"In the first, 'The Savage State,' a lush wilderness is populated by a handful of hunter-gatherers eking out a primitive existence at the break of a stormy dawn." Imagine our history from Columbus' discovery of America in 1492 on through four more centuries as we savagely expanded across the continent.

    Second. 'The Arcadian or Pastoral State,' as the American Empire Flourishes

    "The second picture, 'The Arcadian or Pastoral State,' is of an agrarian idyll: the inhabitants have cleared the trees, planted fields, and built an elegant Greek temple." The temple may seem out of place. However, Cole's paintings were done in 1833-1836, not long after Thomas Jefferson built the University of Virginia using classical Greek and Roman revival architecture.

    As Ferguson continues the tour you sense you're actually inside the New York Historical Society, visually reminded of how history's great cycles do indeed repeat over and over. You are also reminded of one of history's great tragic ironies -- that all nations fail to learn the lessons of history, that all nations and their leaders fall prey to their own narcissistic hubris and that all eventually collapse from within.

    Third. Consummation of the American Empire

    "The third and largest of the paintings is 'The Consummation of Empire.' Now, the landscape is covered by a magnificent marble entrepôt, and the contented farmer-philosophers of the previous tableau have been replaced by a throng of opulently clad merchants, proconsuls and citizen-consumers. It is midday in the life cycle."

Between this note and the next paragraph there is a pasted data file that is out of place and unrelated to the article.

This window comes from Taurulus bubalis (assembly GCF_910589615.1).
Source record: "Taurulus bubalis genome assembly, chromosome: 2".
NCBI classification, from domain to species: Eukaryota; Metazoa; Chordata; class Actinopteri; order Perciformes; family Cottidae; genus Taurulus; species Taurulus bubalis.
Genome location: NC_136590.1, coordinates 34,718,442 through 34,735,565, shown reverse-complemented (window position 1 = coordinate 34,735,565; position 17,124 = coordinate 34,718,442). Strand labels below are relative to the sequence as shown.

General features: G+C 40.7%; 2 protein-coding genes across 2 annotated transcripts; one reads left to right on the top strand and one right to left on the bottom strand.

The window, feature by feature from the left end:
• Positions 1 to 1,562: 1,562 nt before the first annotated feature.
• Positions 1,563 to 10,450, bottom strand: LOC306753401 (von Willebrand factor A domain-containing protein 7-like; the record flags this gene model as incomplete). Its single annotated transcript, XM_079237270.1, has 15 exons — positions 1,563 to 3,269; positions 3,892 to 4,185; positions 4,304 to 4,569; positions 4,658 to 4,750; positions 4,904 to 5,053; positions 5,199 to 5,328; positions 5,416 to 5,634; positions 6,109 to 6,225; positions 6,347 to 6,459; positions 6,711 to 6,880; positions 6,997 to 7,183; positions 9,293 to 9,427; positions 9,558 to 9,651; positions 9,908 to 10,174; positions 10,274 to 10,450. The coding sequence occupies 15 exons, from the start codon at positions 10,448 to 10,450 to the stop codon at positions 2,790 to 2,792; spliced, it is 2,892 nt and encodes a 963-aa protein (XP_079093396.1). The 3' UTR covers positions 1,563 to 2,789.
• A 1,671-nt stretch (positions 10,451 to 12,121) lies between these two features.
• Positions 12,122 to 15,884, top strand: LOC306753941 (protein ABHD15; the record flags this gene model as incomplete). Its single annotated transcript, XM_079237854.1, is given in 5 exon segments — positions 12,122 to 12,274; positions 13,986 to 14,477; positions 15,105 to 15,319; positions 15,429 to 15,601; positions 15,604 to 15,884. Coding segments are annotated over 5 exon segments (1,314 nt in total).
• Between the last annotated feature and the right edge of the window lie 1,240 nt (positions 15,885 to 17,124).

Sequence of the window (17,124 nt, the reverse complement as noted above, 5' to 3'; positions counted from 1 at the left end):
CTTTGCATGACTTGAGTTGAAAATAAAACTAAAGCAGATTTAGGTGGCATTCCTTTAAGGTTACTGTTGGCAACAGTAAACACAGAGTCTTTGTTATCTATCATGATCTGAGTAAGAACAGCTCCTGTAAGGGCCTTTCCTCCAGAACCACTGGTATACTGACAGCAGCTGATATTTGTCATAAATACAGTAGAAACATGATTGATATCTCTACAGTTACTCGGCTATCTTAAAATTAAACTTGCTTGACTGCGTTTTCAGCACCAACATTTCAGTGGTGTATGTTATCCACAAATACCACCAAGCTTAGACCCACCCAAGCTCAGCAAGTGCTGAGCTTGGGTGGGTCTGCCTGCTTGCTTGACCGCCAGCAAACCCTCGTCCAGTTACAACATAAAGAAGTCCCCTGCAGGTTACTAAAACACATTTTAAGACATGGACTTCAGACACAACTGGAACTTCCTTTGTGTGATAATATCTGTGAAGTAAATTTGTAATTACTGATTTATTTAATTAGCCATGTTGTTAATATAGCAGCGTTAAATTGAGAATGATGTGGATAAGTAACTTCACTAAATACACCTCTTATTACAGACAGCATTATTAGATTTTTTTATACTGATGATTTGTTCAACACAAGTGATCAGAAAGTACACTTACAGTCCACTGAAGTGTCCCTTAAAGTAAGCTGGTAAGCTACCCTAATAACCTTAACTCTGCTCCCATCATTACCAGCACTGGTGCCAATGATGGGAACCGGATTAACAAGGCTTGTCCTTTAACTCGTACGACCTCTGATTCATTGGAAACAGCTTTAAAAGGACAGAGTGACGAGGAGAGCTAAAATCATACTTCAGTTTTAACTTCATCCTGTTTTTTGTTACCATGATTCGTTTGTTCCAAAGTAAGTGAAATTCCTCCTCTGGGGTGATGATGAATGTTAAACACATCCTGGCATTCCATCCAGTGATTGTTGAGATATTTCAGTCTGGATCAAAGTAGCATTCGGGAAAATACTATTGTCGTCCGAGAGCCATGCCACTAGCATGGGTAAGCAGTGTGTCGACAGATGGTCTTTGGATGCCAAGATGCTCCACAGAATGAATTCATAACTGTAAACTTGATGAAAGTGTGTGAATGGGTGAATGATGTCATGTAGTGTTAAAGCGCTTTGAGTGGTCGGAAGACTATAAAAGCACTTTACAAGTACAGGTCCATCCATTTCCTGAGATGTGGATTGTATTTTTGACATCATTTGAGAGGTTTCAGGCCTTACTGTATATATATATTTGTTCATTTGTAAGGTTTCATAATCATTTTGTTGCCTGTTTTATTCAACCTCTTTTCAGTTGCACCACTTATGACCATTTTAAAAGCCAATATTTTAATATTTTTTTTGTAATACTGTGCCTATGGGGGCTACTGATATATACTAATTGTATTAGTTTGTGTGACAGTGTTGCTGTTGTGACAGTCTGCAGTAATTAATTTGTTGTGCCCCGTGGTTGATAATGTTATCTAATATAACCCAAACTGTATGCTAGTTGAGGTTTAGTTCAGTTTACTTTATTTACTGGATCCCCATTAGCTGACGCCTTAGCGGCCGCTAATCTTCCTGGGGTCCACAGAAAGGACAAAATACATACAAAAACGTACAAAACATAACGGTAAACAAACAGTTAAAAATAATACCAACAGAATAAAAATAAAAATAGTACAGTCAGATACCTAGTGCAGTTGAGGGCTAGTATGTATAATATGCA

'The Consummation of Empire' focuses us on Ferguson's core message: At the very peak of their power, affluence and glory, leaders arise, run amok with imperial visions and sabotage themselves, their people and their nation. They have it all.

    But more-is-not enough as greed, arrogance and a thirst for power consume them. Back in the early days of the Iraq war, Kevin Phillips, political historian and former Nixon strategist, also captured this inevitable tendency in Wealth and Democracy:

    "Most great nations, at the peak of their economic power, become arrogant and wage great world wars at great cost, wasting vast resources, taking on huge debt, and ultimately burning themselves out." We sense the "consummation" of the American Empire occurred with the leadership handoff from Bill Clinton to George W. Bush.

    Unfortunately that peak is behind us: Clinton, Bush, Henry Paulson, Ben Bernanke, Sarah Palin, Barack Obama, Mitt Romney and all future American leaders are merely playing their parts in the greatest of all historical dramas, repeating but never fully grasping the lessons of history in their insatiable drive for "economic progress," to recapture former glory ... while unwittingly pushing our empire to the edge, into collapse.

    Four. Destruction of the Empire

    Then comes 'The Destruction of Empire,' the fourth stage in Ferguson's grand drama about the life-cycle of all empires. In "Destruction" "the city is ablaze, its citizens fleeing an invading horde that rapes and pillages beneath a brooding evening sky." Elsewhere in "The War of the World," Ferguson described the 20th century as "the bloodiest in history, one hundred years of butchery." Today's high-tech relentless news cycle, suggests that our 21st century world is a far bloodier return to savagery.